Well, I’m certainly moving fast. There’s a lot I wanted to see on this continent, and I had about 6.5 weeks spare in which to do it. Seems ample? Maybe not.
I headed from San Diego up to Yosemite National Park. The main valley floor is surrounded in nearly all directions by sheer granite rock faces. It’s a really rather spectacular place to visit. I did a couple of the shorter hikes, giving great views over the valley. There were many more far beyond my ability. California is a massively varied state, although equally massive physically.
From there I went by train (mostly) to San Francsico. If ever there was a weirdly positioned city, this is it. Nearly all of the downtown streets negotiate huge hills. It’s a nice place, although rain and cold after the continual sun of southern California was a pretty strange experience. Downtown feels really tourist oriented (even if you do nearly trip over the homeless sometimes) which is a bit of a shame really. The whole of the wharf area has been painfully stripped of any character by commercialisation.
I met with Tom Whaples as he was (fortunately) in town. We explored some of the city further from the tourist hub. The ‘Mission’ district is much more the local ‘hipster’ area – with much more of a focus on art and supporting local businesses. There were some neat little stores around there, and a great park with views over the whole of downtown. We also headed out to Glen Park area – the actual park seems to exist because the hill was just too fierce to actually build houses there. Trust me, that’s saying something.
Cable cars (trains pulled by a cable embedded in the ground) continue to run in the city downtown (the last system of its kind!). There’s also a streetcar (tram) system, running underground in the centre, as well as an overground central line running historic streetcars (from multiple US city networks that have long since been replaced). Add to this electric and diesel buses. It’s a pretty crazy network, it could probably be more efficient. Still, the whole setup is run by the local government and is pretty cheap – something nearly all UK cities could learn from.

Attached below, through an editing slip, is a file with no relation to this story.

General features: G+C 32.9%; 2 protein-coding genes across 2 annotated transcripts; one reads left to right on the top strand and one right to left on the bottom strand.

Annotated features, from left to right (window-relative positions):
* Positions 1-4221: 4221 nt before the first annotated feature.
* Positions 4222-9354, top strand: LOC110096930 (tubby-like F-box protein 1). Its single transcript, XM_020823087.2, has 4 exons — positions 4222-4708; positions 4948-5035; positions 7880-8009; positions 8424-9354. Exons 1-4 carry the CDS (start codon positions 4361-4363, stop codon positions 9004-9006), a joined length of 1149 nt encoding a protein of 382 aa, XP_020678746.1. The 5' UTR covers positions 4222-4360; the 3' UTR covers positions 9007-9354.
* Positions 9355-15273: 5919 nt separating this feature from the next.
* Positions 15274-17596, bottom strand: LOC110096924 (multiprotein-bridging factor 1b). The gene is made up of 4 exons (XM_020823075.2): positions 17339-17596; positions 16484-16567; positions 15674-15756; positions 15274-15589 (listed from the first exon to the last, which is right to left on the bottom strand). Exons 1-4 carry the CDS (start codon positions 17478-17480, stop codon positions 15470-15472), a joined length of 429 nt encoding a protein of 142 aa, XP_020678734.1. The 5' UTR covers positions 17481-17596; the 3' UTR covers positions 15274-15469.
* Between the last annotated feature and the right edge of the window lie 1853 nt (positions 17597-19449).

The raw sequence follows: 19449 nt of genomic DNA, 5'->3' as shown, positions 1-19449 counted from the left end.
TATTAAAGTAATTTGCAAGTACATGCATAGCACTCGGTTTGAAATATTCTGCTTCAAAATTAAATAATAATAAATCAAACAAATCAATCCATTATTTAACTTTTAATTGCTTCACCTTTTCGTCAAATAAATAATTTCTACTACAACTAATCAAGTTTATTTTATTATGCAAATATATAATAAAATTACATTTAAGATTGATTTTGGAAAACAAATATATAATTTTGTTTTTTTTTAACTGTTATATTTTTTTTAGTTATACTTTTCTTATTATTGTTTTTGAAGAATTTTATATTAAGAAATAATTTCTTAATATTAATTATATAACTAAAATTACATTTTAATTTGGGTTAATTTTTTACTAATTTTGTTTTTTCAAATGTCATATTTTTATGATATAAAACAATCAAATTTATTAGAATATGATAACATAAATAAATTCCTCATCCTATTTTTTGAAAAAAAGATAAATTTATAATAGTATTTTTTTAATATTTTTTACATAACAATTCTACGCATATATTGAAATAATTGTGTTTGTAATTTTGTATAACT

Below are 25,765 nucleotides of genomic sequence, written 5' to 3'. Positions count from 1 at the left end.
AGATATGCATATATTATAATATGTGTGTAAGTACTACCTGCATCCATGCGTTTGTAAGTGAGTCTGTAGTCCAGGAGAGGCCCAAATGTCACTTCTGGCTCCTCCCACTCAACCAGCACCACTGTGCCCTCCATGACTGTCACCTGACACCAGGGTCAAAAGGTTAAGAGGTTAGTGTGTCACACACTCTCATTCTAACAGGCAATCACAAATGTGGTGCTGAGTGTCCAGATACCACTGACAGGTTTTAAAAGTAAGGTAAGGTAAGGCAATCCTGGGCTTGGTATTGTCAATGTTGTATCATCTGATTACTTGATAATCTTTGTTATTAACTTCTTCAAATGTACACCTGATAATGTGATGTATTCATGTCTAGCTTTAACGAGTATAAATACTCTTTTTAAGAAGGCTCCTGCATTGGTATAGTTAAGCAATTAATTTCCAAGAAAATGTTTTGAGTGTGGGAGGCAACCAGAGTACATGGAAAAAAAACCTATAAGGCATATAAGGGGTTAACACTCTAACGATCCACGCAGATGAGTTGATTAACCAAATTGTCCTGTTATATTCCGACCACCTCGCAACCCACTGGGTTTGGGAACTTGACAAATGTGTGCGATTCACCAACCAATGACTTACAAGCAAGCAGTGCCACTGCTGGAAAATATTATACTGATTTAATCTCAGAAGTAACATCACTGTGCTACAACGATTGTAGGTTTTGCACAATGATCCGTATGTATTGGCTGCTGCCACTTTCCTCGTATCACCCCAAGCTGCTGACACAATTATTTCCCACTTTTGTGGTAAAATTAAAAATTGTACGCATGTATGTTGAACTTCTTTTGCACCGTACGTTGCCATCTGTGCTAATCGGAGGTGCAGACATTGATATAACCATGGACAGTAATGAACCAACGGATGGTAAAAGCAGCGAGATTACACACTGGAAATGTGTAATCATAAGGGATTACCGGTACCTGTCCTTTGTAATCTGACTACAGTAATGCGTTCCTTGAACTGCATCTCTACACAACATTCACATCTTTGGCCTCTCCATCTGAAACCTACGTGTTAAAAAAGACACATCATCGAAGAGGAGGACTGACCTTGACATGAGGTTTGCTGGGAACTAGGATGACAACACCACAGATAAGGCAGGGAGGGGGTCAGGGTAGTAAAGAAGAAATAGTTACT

The Golden Gate Bridge is truly spectacular. It makes a fun walk, with great views of the city and into the distance. Despite being overcast, I got sunburnt this day. Wholly not impressed.
Then managed to meet with Tom Cairnes (yes, another Tom) due to fortunate timing (he’d just finished a 56-hour train journey, I commenced my own train journey the following day). Was fun. Spent rather a while marvelling at how the electric buses change overhead cables to turn corners (it transpires that in San Francisco the Fahslabend system is used, whereby use of indicators transmits a radio signal to the wire switch).
So, the train journey up to Seattle took 22 hours. Actually, the ride was fairly entertaining – the continually changing landscape makes for an interesting ride. Heading north, it slowly changed from mountainous to more watery. The ride was stupidly cheap: 908 miles for $110 (£62). (For those strangely interested in statistics, take a look at my train log.) A good way to travel, but even the bus is quicker.
The people of Seattle seem really friendly. It’s a very down-to-earth city, and everyone I encountered was rather helpful. The city itself is a bit more concrete based though. There’s not masses there, but the cute market and random little places make it pretty interesting. The Fresno district has a park at an old gas-works. It gives great views of the city, and it’s a pretty unusual surrounding for random picnic areas. On the subject of food, there’s a well known cuban sandwich shop (Paseo) nearby – and they really are good pork subs.
I stayed out in the ‘International District’ (read: Chinatown). A couple of blocks away was an Asian grocery store (Uwajimaya) featuring a book store (Kinokuniya). I found myself far too entranced there by the various ‘cute’ Japanese artefacts. Never mind the fact I couldn’t read any of the books there – it was a pretty awesome little place.
I’ll really miss the States. For all of the failings, it has so much to offer.
And then my next stop: Canada.